The spotlight on the abusive practices of high-profile male pastors toward female coworkers has revealed the disturbing truth that the evangelical checklist for staying “above reproach” was not enough to produce a ministry culture with more moral fortitude than the freewheelin’, anything-goes, secular culture of Hollywood.
Indeed, once the #metoo movement struck with a flash, we all knew that #churchtoo would thunder close behind. In some ways, this effect reinforced the commonly held assumption that there is an inherent danger to ministry shared between genders. That’s why for so long we’ve tried to make better boundaries to hedge against the danger.
And if we’re honest, we should name that these boundaries are primarily shaped on the presumption that women, in particular, introduce a dangerous dynamic to male-driven ministry, like a foreign body disrupting the homeostasis.
This functions quite literally. That image of disruption puts language to the feeling I’ve sensed being in rooms with male pastors when a woman enters. (My bold guess is that in some cases the motivation for keeping women out of ministry has more to do with keeping boys-club homeostasis than with theological principles. But I digress.)
What if shared leadership between men and women is not inherently dangerous? I contend that bringing healing to women and men in ministry requires a positive model where women and men working together is actually both possible and desirable.What if shared leadership between men and women is not inherently dangerous? Click To Tweet
Shared Ministry Looks Like Difference AND Mutuality
The good news is that ministry shared between women and men does not have to be held captive by the presumption of inherent danger. Moving beyond this captivity looks like a positive model characterized by difference and mutuality.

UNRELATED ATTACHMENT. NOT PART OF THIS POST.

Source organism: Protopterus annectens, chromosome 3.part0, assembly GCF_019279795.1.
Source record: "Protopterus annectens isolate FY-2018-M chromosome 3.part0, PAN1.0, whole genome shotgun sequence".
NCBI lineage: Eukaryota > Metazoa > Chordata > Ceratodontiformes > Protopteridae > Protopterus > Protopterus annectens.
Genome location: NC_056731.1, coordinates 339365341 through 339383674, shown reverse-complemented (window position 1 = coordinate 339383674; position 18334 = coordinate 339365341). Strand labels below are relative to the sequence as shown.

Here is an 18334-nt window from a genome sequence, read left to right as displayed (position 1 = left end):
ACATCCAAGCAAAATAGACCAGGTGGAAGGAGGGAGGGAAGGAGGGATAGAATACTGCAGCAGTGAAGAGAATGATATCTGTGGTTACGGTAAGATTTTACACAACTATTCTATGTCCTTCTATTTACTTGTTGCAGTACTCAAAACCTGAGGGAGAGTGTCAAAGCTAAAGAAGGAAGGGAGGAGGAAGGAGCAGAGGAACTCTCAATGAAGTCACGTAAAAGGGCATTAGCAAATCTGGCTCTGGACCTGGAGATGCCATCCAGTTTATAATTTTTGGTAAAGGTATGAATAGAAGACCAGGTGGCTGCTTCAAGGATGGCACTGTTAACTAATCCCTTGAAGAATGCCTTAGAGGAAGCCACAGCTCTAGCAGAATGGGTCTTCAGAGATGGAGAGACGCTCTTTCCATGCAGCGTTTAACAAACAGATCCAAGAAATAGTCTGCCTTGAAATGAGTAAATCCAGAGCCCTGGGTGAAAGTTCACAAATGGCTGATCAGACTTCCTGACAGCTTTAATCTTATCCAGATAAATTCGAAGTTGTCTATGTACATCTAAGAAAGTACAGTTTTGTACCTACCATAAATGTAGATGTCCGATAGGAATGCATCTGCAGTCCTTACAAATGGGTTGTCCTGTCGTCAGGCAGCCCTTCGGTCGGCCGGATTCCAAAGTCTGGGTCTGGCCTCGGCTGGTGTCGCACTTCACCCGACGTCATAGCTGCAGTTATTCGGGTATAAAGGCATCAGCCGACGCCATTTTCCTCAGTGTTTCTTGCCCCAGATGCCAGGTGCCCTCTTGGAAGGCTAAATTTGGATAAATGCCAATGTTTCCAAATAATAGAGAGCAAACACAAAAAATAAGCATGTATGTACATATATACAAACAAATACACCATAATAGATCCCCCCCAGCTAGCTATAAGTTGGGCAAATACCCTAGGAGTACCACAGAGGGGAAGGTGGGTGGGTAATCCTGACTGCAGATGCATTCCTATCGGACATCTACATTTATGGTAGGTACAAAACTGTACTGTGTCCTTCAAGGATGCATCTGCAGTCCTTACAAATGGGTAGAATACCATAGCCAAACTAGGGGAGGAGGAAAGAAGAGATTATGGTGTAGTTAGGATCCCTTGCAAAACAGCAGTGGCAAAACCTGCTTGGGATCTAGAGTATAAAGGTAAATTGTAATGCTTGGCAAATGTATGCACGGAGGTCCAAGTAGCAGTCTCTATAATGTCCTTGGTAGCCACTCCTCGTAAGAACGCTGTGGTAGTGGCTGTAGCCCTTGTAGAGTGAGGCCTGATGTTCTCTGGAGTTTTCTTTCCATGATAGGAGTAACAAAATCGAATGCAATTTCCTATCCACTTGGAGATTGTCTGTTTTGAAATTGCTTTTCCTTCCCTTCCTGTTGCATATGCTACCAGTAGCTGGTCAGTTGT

When ministry shared between women and men is characterized by both difference and mutuality—at the same time, not one at the expense of the other—we begin to catch a vision for the possibility of cross-gendered ministry that reflects the one, new humanity in Christ.
Rather than perpetuate broken hierarchies that wound and dehumanize, a model for shared ministry characterized by difference and mutuality can bring healing and hope.Rather than perpetuate broken hierarchies that wound and dehumanize, a model for shared ministry characterized by difference and mutuality can bring healing and hope. Click To Tweet
3 Things to Keep in Mind As You Cultivate Cross-Gendered Ministry
1. Difference and mutuality is about gender—but it’s not all about gender.
We can challenge the presumption of inherent danger in shared ministry between genders without having to deny that gender is an important dynamic.
To cultivate shared ministry between women and men characterized by difference and mutuality, we must begin not by emphasizing biological distinctions, but by recognizing and respecting embodied personhood in all fleshy dimensions, which includes, but is not limited to, gender.
Gender is one point of contact in the larger effort to be sober-minded and serious about the challenges and possibilities provoked in the encounter between fully differentiated persons (difference), and then to make room for repentance, discovery, and give-and-take (mutuality).
2. Difference without mutuality isn’t really difference.
Recognizing and respecting difference between our embodied selves is crucial, but emphasizing difference without also practicing mutuality turns difference into division. It stokes ideological battles and sows fear. Difference becomes a tool for control over another. This is the danger in many complementarian practices of cross-gendered ministry, which render the word “complementary” functionally meaningless.